Mentor: Darshini Desai
Gunn High School, Palo Alto, Calif.
Project: Project Sizzle

Finalist – Eric Linxie, Anthony Lim, Kenny Wibowo and Eric Lee
Coach: Robert Jackson
Mentor: Daniel Handjojo
Dougherty Valley High School, San Ramon Calif.
Project: Solar Cube Battery

Finalist – Maya Sathaye, Shelby Rorabaugh and Lorraine Wong
Coach: Smriti Koodanjeri
Mentor: Martin Gothberg
The Harker School, San Jose Calif.
Project: A Solar Alternative to Charge Electric Wheelchairs

Finalist – Mary Gong and Surabhi Madhvapathy
Coach: Ram Narayanan
Mentor: Michael Stewart
Leland High School, San Jose, Calif.
Project: Solar Mask

Finalist – Yuzhang Chen and Aditya Gande
Coach: Daniel Stavis
Mentor: Sushil Padiyar
Cupertino High School, Cupertino, Calif.
Project: FRED (Flood Relief Emergency Device)

Finalist – John Zhao, Melody Hsu and Jun Chang
Coach: Daniel Stavis
Mentor: Robert Visser
Cupertino High School, Cupertino, Calif.
Project: H2Oasis

The 10 Xi’an, China Finalists are:
Finalist – Liu Shuaiqi, Bai Tianyang, Chen Shiyin, Zhang Xiyao
Team Leader: Gong Shaohua
School: Xi’an Tie Yi High School
Project: Solar-Powered Airship Emergency Rescue and Disaster Relief Schemes

Finalist – Lu Qiangsheng, Zhang Yaodong, Wang Zhizheng, Chen Qingyuan
Team Leader: Liu Quanming
School: The High School Affiliated to Xian Jiaotong University
Project: Multifunctional Flood Mitigation System

Finalist – Wang Huicheng, Lv Wentao, Li Zhuoyan, Wang Guowei
Team Leader: Qiang Zhike
School: Xi’an Tie Yi Middle School
Project: Parasol-Shaped Portable Solar Emergency Distiller

Finalist – Liu Yifeng, Yang Fan
Team Leader: Liu Quanming
School: The High School Affiliated to Xian Jiaotong University
Project: Solar Energy System of Prefabricated House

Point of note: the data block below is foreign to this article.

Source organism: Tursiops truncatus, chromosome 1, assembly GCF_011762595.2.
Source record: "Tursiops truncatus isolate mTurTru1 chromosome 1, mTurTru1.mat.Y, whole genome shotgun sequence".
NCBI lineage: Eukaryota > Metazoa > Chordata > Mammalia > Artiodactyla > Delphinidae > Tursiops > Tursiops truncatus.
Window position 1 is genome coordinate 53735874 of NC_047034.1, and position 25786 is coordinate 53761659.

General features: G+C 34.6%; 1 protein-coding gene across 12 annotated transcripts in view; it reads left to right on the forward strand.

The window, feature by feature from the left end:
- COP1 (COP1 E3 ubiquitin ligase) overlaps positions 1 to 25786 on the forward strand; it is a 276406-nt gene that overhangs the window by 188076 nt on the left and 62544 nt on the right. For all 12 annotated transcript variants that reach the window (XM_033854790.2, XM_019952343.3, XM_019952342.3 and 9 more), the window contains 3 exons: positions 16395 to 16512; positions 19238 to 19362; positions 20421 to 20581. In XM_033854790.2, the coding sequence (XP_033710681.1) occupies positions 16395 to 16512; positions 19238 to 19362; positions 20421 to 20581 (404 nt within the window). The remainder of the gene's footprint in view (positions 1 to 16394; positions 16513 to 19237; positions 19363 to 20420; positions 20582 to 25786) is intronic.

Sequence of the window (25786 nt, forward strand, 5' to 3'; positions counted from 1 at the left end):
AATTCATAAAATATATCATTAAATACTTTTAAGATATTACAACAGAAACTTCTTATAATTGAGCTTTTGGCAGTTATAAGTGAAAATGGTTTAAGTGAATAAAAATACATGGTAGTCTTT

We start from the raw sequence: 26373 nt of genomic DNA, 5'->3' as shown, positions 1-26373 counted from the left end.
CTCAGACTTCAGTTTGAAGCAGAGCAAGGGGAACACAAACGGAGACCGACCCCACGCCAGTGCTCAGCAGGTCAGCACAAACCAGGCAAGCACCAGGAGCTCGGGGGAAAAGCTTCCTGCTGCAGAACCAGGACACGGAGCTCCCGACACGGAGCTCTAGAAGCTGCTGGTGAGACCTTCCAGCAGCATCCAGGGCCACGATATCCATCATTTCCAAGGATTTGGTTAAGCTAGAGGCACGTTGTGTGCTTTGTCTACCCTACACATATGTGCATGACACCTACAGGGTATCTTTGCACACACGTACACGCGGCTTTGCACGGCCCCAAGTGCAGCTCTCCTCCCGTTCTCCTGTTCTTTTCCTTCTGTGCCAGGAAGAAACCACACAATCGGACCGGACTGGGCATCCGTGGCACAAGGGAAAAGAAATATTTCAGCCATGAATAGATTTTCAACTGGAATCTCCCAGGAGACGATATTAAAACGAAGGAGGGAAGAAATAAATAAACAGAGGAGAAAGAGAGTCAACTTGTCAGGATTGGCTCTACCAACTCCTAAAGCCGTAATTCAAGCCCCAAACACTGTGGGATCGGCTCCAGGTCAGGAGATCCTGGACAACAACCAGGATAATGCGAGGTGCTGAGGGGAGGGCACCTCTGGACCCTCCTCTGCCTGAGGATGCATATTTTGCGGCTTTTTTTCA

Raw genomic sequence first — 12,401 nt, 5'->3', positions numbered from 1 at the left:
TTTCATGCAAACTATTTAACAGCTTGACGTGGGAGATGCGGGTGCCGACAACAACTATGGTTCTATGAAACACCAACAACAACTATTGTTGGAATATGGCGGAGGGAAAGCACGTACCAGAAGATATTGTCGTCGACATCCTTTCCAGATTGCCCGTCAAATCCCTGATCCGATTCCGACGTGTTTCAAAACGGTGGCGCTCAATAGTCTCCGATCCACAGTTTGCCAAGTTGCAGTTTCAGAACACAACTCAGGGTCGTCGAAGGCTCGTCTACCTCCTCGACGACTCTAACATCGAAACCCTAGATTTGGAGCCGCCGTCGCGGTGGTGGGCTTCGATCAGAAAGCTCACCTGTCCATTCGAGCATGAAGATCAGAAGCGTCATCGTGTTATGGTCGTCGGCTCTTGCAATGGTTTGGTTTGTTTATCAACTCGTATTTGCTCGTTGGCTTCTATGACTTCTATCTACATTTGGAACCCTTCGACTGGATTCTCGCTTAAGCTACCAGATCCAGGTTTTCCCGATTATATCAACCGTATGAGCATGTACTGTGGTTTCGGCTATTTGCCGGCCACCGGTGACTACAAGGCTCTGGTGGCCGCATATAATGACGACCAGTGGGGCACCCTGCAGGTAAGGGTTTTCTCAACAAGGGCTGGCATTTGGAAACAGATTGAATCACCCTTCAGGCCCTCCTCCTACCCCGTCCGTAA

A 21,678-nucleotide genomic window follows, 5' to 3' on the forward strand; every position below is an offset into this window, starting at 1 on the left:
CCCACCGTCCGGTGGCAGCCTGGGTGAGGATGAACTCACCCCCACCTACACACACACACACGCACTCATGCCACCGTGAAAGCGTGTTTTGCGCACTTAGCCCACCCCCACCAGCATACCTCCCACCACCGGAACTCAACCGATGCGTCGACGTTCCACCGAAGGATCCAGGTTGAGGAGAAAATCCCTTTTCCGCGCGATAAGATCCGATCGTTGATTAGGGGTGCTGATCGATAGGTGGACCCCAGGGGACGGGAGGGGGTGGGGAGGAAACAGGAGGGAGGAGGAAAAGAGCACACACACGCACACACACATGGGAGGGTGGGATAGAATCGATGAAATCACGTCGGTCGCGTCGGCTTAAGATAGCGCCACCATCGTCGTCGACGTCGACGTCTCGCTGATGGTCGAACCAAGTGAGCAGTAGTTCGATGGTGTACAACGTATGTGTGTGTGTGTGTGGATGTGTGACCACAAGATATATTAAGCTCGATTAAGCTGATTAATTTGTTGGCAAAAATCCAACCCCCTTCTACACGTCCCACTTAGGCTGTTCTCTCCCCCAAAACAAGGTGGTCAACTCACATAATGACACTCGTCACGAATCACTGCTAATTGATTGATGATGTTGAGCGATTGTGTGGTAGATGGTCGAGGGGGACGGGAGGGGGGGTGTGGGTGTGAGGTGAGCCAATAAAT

Finalist – Jia Bingxin, Yang Peilin, Liu Yundong, Jiang Shenghui
Team Leader: Gao Yuan
School: Middle School Affiliated to Northwest University
Project: Solar energy applications for earthquake relief

Finalist – Guo Yushuai, Zhang Tongrui, Guo Rongxin
Team Leader: Gao Yuan
School: Middle School Affiliated to Northwest University
Project: The Scheme for Solar Mobile Phone Relief

Finalist – Dang Shuxuan, Zhang Zhong, Li Wei
Team Leader: Cai Min
School: Xi’an Tie Yi Middle School
Project: Portable Machine Providing Emergency Food By Algae

Finalist – Wang Shiqi, Wang Yutian, Zhao Runhan
Team Leader: Cai Min
School: Xi’an Tie Yi Middle School
Project: Medical solar portable x-ray viewer used after earthquakes

Finalist – Zhao Pu, Zhang Jiameng, Zhang Mengdi
Team Leader: Han Lei
School: Xi’an Tie Yi Middle School
Project: Dual phase Waste Water Purifier

Finalist – Cheng Yuhan, Guo Zhaoqi, Yang Yihao
Team Leader: Dang Yali
School: Xi’an Gao Xin No.1 High School
Project: A Brief Script of the Solar Amphibious Tent

For more information about the Clean Tech Competition, visit www.cleantechcompetition.org .

About Applied Materials

Applied Materials, Inc. AMAT +0.16% is the global leader in providing innovative equipment, services and software to enable the manufacture of advanced semiconductor, flat panel display and solar photovoltaic products. Our technologies help make innovations like smartphones, flat screen TVs and solar panels more affordable and accessible to consumers and businesses around the world. At Applied Materials, we turn today’s innovations into the industries of tomorrow. Learn more at www.appliedmaterials.com

About NSTA

The Arlington, VA-based National Science Teachers Association (NSTA) is the largest professional organization in the world promoting excellence and innovation in science teaching and learning for all. NSTA’s current membership includes approximately 60,000 science teachers, science supervisors, administrators, scientists, business and industry representatives, and others involved in science education. www.nsta.org

SOURCE: National Science Teachers Association and Applied Materials, Inc.

Written by California Science Teachers Association

California Science Teachers Association

CSTA represents science educators statewide—in every science discipline at every grade level, Kindergarten through University.